But once I learned to emphasize the compression I was happily surprised at how easily the expansion followed, as easily as a ball bounces.  You could think of it as an air compressor.  The more the air in the container is pressurized the more it wants to expand, and when it’s released all kinds of things get done.  Conversely the more you try to expand, for example creating a vacuum in a vacuum cleaner, the more the air rushes inward and something else gets done.  To Close is to Open.  And to Open is to Close.  

(Theoretically the second ought to work as well as the first but practically I don’t experience it that way.  My best guess why is that when we open too far the nerves sense danger and go on guard, preventing a smooth, even return whereas the nerves are more comfortable with some extra closing.  It’s something like, It’s dangerous out there but safe in here.)

So how do you pull this off?  If you don’t already know how to pulsate your joints you can get a rudimentary version of Open/Close with ordinary muscle action.  Say you want to do a simple forward bend from sitting, standing or lying down.   A experienced yoga or qigong person will likely tell you to extend lengthwise as you bend and reach your normal  limit.   But try shrinking instead and see if that takes you past your  limit.  Then add the lengthwise extension and you might be surprised.  Or try extending your neck and turning your head to the side, marking the limit.  Then let your neck shrink down and you’ll turn further.  Finally re-extend your neck in the new, or a new position.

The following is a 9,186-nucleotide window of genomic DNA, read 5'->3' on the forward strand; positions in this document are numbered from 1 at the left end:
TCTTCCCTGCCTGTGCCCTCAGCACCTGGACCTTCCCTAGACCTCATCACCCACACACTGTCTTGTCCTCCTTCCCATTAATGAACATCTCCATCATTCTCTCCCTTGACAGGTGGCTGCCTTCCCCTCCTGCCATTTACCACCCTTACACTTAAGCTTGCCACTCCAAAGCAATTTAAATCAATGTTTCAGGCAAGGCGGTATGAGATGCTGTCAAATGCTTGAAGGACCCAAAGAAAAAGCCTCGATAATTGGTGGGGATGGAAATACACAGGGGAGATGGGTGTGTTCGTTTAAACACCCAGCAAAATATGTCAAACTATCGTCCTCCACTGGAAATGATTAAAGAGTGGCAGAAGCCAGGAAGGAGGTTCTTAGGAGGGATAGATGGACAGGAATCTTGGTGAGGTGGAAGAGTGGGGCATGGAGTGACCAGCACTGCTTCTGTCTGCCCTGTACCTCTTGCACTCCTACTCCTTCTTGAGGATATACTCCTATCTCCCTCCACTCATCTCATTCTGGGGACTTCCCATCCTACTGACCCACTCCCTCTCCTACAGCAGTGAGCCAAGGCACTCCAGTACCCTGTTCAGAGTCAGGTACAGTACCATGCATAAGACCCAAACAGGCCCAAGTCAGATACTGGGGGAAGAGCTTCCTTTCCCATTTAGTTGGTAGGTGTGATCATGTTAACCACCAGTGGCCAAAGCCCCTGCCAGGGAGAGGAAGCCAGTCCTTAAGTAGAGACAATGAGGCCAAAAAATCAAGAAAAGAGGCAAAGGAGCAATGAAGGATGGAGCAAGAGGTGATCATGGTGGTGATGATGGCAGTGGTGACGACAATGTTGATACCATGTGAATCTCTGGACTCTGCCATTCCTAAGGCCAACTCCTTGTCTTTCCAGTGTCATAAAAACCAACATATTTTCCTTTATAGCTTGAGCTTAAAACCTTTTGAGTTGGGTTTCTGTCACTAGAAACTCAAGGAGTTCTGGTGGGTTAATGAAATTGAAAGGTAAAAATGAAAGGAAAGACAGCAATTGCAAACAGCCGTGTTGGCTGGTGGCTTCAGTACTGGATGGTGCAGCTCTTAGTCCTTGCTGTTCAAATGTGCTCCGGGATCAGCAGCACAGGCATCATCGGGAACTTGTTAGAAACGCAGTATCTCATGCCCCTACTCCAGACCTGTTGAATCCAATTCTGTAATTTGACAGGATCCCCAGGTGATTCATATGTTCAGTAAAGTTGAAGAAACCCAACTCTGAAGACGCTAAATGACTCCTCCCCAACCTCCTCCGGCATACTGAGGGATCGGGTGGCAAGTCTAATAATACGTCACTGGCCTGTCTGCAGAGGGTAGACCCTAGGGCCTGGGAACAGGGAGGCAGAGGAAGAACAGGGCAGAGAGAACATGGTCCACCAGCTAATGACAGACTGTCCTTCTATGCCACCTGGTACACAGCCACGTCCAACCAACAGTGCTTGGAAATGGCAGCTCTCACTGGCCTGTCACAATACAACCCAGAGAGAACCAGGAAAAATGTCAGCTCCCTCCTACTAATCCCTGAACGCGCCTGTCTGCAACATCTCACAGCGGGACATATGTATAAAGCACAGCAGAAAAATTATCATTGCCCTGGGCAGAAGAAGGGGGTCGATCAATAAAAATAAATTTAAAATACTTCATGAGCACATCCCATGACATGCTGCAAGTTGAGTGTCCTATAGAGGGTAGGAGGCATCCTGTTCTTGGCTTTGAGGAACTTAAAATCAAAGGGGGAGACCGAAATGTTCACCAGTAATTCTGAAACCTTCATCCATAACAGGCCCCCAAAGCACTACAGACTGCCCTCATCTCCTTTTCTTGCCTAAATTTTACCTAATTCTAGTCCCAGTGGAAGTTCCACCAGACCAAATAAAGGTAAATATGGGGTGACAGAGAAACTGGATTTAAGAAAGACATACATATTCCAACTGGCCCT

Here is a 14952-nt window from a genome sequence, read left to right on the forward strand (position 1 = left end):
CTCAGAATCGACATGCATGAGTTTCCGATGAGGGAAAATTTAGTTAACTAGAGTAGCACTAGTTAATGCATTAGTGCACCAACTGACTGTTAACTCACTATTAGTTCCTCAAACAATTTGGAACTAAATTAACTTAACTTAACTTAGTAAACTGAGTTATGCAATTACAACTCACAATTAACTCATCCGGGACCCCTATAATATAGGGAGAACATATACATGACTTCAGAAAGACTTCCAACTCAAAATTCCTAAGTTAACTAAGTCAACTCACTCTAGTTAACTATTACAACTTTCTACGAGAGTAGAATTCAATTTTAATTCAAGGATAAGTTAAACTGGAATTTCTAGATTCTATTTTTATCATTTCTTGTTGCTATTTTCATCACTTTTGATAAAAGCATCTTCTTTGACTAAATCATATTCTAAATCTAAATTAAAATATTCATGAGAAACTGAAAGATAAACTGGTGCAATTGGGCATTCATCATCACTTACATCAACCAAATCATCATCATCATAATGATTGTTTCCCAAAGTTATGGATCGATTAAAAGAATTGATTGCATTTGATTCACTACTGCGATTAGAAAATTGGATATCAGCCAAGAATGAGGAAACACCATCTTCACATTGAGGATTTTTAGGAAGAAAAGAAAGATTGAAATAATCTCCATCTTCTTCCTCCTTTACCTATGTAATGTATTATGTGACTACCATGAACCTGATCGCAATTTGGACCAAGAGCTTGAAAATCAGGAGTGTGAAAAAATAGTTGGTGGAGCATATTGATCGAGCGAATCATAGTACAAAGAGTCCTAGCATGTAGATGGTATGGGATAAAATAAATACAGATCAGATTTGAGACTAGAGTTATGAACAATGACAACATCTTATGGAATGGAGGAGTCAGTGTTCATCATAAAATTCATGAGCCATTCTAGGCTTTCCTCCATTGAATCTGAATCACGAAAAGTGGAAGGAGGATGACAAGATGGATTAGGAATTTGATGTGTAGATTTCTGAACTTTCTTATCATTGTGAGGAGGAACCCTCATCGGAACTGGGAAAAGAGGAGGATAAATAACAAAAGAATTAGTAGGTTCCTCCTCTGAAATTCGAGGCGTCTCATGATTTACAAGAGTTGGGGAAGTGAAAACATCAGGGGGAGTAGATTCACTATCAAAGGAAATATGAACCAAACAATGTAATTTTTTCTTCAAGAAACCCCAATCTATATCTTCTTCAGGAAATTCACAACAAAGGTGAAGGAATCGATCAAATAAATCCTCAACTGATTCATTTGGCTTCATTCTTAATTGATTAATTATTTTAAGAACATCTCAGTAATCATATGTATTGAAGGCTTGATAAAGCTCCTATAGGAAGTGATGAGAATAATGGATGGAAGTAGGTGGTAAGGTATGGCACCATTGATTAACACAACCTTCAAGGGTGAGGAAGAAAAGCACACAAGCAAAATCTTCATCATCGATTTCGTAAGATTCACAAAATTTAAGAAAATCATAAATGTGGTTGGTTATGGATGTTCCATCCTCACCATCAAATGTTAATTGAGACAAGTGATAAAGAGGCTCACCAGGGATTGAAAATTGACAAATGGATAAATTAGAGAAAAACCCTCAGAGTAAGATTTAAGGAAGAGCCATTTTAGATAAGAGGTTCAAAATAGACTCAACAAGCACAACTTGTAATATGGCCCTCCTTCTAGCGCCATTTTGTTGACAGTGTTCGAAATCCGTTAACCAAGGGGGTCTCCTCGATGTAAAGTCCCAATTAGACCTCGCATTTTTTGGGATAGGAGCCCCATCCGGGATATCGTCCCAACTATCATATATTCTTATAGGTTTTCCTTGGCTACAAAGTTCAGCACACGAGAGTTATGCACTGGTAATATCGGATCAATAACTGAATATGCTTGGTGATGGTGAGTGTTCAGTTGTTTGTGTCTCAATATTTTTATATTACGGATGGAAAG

These are examples of getting your fascia and ligaments to stretch further by “fooling” them into it.  Opening by Closing.

If you do know joint pulsing try closing them with a fair amount of effort, with yang, and allow them to release without effort, with yin.  The slowly releasing wave permeates your body with a deep relaxation.  If you want more drama put a large effort into closing and release it suddenly–kaboom, like an air rifle. Now you’re in martial arts secrets, where joint action augments your nerve and muscle action.  Just how much you compress and how fast you let go determines what outcome you get.  A true adept can fine tune to the point of relaxing while working or fighting, blending the yin and yang seamlessly.  

I will mention just one Osteopathic technique in this vein.  Sometimes the one trick that will get a neck to let go and lengthen is compression to the point of collapse.   Obviously this can be a little risky in novice hands and the are a few important guidelines:  Use small pressures, Wait for changes, and Make micro adjustments in your vectors.  This can be used throughout the body including the entire spine and torso, but the neck is a good place for an already trained person to start.  While we therapist types have good luck with it, no one has come with a definitive explanation for why it works.

And that brings us back to the mysterious nature of this very basic pair of opposites and indeed all such pairs.  We might be able to make them work but they still might not make any sense!